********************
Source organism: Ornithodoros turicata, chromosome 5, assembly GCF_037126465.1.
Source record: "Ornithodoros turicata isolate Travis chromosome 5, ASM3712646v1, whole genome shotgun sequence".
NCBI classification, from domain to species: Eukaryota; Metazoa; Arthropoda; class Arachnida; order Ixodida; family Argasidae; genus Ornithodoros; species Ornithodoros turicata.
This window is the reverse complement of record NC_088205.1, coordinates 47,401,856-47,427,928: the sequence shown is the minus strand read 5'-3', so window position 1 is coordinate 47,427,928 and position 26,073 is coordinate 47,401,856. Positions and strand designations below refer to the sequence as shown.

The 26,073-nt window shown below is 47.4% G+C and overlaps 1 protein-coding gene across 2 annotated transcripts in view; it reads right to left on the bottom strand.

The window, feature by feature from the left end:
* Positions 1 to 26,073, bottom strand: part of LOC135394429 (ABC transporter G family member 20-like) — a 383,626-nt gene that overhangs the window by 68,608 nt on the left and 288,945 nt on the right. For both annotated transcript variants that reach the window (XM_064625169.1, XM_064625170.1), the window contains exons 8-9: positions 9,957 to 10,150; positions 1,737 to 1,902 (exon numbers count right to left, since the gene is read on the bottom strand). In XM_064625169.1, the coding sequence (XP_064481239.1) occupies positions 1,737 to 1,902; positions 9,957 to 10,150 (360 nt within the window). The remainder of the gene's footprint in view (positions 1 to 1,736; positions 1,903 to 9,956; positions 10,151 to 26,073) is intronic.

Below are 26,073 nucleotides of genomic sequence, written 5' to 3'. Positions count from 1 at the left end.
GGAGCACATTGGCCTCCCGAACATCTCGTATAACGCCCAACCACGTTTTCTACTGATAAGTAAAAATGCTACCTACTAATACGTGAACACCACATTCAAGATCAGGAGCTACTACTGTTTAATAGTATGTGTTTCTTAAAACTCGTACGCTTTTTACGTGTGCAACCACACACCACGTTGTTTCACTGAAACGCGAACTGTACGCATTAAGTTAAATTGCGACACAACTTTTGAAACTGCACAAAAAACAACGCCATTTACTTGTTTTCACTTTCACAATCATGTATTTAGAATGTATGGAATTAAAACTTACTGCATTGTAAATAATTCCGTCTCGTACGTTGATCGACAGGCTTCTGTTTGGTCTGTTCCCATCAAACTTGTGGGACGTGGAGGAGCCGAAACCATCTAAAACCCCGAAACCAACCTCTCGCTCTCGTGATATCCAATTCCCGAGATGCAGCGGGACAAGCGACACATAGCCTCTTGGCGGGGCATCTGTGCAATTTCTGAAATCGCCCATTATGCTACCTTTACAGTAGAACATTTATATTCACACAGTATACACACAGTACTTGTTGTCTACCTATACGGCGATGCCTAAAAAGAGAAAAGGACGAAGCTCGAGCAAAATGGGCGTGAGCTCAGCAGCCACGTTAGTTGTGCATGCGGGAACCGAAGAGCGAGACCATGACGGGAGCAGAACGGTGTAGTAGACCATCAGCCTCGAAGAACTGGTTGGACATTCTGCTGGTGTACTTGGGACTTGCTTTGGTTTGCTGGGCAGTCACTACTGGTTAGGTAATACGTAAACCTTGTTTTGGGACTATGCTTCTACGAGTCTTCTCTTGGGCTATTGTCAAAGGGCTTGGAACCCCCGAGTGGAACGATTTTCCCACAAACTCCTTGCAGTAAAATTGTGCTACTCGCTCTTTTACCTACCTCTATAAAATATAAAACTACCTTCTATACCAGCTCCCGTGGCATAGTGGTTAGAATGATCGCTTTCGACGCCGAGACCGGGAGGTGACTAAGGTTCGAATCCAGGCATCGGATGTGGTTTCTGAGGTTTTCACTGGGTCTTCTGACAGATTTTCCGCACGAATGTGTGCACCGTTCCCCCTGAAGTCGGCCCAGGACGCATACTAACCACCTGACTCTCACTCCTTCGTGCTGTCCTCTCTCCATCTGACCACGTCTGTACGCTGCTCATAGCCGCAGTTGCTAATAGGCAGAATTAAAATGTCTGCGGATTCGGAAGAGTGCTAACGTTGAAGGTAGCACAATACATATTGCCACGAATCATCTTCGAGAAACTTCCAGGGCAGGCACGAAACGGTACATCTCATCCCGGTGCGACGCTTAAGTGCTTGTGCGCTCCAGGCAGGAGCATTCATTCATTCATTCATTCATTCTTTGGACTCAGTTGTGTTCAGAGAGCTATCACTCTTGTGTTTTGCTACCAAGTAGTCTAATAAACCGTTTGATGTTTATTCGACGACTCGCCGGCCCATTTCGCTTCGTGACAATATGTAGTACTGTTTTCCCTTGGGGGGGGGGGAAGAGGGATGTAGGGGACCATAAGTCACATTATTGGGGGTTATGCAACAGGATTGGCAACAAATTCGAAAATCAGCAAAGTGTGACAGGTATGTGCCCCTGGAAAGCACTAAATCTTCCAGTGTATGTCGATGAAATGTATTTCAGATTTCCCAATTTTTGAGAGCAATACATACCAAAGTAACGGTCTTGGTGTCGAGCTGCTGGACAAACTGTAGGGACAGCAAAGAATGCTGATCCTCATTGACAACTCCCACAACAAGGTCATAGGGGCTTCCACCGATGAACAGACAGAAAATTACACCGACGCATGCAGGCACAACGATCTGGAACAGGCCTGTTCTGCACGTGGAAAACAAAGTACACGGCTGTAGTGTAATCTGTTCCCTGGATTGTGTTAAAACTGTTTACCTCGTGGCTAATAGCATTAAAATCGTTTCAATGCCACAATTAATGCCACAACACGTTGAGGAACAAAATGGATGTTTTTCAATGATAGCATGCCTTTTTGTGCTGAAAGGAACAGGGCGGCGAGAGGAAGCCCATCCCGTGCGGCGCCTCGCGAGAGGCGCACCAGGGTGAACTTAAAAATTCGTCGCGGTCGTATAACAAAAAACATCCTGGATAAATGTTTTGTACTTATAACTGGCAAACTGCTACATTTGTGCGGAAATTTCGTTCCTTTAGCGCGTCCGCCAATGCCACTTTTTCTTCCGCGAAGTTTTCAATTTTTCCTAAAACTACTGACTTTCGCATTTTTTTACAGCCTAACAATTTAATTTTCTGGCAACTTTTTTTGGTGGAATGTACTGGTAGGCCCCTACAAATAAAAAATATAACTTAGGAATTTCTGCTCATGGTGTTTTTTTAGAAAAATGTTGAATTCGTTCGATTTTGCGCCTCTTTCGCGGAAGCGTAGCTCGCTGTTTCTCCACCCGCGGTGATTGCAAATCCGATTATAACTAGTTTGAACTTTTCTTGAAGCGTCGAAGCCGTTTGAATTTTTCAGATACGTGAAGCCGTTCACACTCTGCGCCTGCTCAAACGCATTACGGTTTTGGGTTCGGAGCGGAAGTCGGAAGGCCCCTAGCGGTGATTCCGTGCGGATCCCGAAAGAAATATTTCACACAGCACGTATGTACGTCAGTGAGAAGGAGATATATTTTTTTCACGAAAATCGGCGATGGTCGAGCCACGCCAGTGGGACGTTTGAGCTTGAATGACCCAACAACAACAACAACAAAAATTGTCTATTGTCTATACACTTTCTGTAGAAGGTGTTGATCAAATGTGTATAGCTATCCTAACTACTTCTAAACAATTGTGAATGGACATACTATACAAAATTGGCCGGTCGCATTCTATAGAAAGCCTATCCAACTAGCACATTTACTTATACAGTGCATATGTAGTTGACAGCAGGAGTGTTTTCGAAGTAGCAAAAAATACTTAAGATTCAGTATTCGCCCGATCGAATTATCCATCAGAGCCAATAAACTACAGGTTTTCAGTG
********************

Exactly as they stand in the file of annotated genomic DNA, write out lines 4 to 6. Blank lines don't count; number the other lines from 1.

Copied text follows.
This window is the reverse complement of record NC_088205.1, coordinates 47,401,856-47,427,928: the sequence shown is the minus strand read 5'-3', so window position 1 is coordinate 47,427,928 and position 26,073 is coordinate 47,401,856. Positions and strand designations below refer to the sequence as shown.

The 26,073-nt window shown below is 47.4% G+C and overlaps 1 protein-coding gene across 2 annotated transcripts in view; it reads right to left on the bottom strand.

The window, feature by feature from the left end: